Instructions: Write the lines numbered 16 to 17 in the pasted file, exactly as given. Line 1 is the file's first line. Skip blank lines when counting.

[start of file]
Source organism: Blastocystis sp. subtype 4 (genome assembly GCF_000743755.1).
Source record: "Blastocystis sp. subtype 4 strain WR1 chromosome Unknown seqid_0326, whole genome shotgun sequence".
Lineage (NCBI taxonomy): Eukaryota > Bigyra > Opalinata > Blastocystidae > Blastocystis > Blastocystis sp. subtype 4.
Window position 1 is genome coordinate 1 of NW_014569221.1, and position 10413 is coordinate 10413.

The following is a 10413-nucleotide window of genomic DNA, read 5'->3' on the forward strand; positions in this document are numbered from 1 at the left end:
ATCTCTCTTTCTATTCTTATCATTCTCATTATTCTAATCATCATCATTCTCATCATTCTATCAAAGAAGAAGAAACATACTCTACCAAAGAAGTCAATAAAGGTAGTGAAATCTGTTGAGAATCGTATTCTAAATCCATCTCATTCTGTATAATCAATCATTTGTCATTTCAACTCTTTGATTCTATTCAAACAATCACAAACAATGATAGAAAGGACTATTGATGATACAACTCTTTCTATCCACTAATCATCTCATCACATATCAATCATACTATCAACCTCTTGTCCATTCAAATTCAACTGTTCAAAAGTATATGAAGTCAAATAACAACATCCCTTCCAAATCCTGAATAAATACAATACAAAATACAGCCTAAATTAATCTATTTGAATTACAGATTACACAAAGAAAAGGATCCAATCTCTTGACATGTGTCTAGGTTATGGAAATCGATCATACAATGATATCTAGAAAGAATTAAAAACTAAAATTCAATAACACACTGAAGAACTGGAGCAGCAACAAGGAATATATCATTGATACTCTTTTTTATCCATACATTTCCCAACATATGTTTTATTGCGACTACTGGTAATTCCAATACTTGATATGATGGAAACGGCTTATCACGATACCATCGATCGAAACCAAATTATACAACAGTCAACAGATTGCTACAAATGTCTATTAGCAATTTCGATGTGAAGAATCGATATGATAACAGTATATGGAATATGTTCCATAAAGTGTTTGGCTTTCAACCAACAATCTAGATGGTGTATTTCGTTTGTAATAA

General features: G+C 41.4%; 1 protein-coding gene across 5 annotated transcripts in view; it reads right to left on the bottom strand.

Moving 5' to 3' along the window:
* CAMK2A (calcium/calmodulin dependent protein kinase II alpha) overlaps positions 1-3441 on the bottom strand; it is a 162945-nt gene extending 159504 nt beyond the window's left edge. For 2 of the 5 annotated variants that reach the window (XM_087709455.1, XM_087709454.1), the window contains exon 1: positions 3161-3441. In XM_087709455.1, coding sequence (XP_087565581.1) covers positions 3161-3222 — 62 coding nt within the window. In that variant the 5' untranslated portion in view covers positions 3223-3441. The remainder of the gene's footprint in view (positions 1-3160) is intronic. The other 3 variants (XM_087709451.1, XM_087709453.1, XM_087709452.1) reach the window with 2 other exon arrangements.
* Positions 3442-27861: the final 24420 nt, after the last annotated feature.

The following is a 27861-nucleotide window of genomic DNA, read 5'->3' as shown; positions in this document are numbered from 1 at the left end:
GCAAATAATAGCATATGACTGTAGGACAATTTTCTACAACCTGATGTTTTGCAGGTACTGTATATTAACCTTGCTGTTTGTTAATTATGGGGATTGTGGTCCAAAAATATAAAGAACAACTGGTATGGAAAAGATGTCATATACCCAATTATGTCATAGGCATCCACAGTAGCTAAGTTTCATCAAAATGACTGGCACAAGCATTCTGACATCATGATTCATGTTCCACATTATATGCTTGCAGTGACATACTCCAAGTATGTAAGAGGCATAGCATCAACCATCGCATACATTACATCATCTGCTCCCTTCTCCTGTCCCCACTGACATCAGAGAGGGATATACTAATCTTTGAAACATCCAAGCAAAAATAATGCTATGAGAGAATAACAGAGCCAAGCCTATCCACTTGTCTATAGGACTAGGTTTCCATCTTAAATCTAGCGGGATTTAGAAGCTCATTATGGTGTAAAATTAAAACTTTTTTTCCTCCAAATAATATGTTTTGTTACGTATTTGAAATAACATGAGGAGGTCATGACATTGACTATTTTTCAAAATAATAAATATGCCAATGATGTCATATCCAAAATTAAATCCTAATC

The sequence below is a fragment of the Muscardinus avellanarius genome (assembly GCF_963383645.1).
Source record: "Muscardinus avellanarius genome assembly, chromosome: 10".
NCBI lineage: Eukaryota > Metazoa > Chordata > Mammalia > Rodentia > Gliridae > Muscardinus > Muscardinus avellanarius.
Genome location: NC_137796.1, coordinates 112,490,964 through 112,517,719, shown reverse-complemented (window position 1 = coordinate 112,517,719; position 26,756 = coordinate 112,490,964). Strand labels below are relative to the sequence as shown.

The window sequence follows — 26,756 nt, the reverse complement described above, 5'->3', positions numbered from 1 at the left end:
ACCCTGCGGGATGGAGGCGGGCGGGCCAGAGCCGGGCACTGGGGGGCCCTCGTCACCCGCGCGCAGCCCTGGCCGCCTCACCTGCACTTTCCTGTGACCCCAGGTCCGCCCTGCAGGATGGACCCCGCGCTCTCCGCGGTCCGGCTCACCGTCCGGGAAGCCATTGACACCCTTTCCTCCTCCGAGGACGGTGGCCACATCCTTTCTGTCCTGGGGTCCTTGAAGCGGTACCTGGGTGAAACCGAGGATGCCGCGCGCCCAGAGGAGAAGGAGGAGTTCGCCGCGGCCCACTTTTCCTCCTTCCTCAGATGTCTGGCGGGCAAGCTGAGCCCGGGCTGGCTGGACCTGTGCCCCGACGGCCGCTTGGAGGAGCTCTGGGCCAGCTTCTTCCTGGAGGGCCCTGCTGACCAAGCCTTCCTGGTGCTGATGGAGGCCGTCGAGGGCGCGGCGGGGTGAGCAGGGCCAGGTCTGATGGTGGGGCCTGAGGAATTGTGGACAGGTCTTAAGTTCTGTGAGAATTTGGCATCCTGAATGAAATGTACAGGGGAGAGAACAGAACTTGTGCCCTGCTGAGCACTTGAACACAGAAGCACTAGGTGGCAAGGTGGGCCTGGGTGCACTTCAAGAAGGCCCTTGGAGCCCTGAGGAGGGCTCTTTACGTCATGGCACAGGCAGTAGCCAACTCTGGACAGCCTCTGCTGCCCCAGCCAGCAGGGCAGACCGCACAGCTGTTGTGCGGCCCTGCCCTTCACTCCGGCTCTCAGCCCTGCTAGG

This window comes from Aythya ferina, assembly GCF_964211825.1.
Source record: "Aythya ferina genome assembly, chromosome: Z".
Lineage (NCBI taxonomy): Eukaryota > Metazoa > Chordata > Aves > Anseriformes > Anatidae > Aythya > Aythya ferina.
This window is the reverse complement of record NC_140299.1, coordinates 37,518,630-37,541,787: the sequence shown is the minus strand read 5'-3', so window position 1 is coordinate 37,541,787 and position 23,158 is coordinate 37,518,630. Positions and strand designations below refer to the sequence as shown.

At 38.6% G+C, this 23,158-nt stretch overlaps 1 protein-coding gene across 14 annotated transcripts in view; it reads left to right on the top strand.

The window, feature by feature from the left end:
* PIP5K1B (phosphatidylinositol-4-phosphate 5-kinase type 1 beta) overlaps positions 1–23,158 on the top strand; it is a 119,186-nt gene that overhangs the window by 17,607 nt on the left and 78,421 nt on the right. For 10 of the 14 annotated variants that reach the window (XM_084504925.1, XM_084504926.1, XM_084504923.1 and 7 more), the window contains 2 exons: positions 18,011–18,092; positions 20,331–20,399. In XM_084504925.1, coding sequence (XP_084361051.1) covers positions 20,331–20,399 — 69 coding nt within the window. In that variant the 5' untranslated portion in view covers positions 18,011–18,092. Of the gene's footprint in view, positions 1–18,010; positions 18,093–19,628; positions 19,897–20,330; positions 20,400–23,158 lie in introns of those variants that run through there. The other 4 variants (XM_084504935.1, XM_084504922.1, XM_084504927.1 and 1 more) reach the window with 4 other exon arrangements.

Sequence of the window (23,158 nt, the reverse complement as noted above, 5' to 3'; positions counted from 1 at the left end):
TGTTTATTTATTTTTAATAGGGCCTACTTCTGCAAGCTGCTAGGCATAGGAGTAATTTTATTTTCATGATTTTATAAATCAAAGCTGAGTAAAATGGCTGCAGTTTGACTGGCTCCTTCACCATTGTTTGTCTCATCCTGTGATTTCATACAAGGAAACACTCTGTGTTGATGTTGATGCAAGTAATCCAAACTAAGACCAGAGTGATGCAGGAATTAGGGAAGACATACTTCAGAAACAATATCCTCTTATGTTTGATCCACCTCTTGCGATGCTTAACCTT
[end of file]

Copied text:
Genome location: NC_137796.1, coordinates 112,490,964 through 112,517,719, shown reverse-complemented (window position 1 = coordinate 112,517,719; position 26,756 = coordinate 112,490,964). Strand labels below are relative to the sequence as shown.

The window sequence follows — 26,756 nt, the reverse complement described above, 5'->3', positions numbered from 1 at the left end: